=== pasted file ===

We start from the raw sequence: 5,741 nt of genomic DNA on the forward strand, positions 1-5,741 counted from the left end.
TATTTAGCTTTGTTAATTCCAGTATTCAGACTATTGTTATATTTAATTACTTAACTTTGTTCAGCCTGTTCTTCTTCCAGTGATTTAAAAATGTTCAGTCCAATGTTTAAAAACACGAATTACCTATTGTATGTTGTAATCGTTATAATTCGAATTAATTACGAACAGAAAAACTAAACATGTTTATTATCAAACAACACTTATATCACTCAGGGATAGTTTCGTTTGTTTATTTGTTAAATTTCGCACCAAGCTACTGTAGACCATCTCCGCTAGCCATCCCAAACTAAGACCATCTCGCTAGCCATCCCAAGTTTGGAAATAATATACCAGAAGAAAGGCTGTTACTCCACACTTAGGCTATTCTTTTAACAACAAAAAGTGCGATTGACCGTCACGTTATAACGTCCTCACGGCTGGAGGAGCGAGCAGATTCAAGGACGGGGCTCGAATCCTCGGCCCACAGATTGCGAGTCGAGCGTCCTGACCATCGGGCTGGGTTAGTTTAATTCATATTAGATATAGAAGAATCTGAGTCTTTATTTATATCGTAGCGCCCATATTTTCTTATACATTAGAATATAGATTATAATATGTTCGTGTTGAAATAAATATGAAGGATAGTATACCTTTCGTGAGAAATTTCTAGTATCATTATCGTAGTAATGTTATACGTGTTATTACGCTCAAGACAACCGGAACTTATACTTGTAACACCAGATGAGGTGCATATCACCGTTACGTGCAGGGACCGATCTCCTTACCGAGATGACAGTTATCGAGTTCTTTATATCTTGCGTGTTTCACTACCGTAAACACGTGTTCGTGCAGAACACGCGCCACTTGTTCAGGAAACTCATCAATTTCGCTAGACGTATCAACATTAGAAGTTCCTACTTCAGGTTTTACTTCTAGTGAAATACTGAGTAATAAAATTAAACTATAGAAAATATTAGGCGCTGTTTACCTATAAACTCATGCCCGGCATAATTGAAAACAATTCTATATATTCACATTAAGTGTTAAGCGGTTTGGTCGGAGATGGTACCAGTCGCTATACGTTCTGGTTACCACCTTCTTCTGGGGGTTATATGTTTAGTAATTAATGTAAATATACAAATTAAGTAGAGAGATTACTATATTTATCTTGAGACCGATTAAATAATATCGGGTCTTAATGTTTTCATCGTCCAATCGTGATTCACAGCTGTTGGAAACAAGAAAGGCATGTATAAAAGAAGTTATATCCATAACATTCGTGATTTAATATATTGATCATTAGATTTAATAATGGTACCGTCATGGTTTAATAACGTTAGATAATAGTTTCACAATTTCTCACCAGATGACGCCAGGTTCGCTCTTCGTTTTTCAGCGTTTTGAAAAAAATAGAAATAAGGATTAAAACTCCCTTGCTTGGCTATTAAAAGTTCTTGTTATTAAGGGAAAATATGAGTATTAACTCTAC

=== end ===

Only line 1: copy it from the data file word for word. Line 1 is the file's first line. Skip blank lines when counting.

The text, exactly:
We start from the raw sequence: 5,741 nt of genomic DNA on the forward strand, positions 1-5,741 counted from the left end.